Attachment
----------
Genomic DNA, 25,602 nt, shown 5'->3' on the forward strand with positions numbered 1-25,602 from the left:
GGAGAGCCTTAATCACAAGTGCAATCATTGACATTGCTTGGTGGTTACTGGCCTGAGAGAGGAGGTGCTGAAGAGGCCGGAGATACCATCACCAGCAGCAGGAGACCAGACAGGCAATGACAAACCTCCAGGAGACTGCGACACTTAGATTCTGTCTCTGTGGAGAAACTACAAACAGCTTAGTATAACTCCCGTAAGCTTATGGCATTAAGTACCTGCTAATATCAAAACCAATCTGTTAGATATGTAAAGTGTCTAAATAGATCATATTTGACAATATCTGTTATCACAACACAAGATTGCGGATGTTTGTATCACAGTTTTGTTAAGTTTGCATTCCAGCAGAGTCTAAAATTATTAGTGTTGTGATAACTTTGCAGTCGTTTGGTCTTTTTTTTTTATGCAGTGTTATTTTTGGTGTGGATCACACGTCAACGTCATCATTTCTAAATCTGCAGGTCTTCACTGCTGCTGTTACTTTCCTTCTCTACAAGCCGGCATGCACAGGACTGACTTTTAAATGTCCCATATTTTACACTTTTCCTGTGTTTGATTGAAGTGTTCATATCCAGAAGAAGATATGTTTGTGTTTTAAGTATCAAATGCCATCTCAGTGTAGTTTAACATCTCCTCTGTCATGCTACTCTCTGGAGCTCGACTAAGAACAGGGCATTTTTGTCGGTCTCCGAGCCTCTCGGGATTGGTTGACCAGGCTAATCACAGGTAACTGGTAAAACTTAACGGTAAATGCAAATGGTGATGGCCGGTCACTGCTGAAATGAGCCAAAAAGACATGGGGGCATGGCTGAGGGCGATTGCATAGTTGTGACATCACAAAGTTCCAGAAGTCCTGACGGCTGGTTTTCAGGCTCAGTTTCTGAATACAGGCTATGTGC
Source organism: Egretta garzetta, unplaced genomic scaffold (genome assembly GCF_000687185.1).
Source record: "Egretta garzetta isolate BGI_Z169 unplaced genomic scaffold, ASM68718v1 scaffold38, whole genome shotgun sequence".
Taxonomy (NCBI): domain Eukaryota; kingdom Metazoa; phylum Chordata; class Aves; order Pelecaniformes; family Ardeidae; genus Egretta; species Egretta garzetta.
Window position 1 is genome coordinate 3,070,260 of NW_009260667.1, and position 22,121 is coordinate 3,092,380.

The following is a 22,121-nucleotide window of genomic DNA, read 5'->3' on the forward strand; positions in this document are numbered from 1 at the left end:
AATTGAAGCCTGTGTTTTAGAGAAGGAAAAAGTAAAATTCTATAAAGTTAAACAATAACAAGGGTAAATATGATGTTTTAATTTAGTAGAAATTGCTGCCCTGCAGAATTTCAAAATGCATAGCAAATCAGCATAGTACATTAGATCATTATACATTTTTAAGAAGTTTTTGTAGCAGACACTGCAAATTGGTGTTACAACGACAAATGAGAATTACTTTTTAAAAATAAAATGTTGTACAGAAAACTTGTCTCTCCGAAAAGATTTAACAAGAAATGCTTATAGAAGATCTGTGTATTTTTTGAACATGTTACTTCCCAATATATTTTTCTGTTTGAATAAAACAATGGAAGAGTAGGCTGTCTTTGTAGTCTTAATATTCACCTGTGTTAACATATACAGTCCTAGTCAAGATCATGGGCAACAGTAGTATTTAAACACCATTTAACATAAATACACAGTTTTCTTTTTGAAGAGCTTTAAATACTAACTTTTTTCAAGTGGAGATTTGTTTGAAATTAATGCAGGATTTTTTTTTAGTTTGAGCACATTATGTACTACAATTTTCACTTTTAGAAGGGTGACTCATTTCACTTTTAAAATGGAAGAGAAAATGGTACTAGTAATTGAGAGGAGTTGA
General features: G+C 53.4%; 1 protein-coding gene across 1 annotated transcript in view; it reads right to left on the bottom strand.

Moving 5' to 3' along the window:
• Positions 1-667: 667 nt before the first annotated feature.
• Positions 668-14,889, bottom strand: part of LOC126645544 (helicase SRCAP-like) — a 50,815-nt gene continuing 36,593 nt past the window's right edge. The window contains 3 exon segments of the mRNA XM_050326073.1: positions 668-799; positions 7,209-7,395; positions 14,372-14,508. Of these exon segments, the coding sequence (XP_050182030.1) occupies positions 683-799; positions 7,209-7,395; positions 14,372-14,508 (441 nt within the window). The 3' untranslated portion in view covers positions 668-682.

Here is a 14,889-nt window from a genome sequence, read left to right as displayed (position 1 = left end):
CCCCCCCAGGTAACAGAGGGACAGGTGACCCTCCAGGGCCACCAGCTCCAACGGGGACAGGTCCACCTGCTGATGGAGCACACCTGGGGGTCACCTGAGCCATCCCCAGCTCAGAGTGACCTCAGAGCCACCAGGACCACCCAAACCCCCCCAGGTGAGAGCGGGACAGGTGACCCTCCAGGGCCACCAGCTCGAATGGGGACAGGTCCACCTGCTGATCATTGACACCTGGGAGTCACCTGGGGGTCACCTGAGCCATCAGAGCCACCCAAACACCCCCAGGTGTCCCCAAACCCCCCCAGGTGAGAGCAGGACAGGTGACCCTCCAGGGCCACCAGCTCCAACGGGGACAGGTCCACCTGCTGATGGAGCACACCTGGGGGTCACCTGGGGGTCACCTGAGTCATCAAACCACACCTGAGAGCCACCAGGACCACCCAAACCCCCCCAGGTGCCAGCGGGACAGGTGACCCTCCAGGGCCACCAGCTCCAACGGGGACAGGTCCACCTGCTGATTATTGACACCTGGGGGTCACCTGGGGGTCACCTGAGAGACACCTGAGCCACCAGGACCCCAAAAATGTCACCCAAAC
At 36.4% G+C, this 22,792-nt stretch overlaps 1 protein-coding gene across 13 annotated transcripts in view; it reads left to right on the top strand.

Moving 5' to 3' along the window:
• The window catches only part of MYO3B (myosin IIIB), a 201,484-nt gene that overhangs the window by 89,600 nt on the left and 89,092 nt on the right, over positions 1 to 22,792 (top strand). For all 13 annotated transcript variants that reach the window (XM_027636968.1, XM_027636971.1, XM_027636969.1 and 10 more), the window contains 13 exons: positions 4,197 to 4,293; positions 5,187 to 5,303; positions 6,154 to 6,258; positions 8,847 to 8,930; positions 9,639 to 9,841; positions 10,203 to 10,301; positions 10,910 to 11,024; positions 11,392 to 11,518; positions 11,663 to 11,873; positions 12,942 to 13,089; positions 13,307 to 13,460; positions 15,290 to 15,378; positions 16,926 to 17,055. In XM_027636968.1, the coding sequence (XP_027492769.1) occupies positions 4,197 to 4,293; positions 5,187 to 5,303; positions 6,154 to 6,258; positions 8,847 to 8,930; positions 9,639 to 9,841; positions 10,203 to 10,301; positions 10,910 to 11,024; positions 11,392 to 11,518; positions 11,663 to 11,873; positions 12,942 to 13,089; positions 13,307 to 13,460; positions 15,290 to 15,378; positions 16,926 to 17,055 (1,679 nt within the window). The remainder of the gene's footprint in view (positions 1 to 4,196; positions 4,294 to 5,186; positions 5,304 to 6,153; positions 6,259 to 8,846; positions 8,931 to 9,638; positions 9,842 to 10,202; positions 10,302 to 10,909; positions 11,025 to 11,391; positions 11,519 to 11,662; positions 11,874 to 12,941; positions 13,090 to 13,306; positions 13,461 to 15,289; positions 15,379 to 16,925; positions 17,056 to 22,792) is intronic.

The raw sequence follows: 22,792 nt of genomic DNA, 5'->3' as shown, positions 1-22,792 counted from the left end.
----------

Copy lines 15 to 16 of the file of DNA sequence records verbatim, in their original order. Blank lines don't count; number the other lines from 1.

At 36.4% G+C, this 22,792-nt stretch overlaps 1 protein-coding gene across 13 annotated transcripts in view; it reads left to right on the top strand.

Moving 5' to 3' along the window: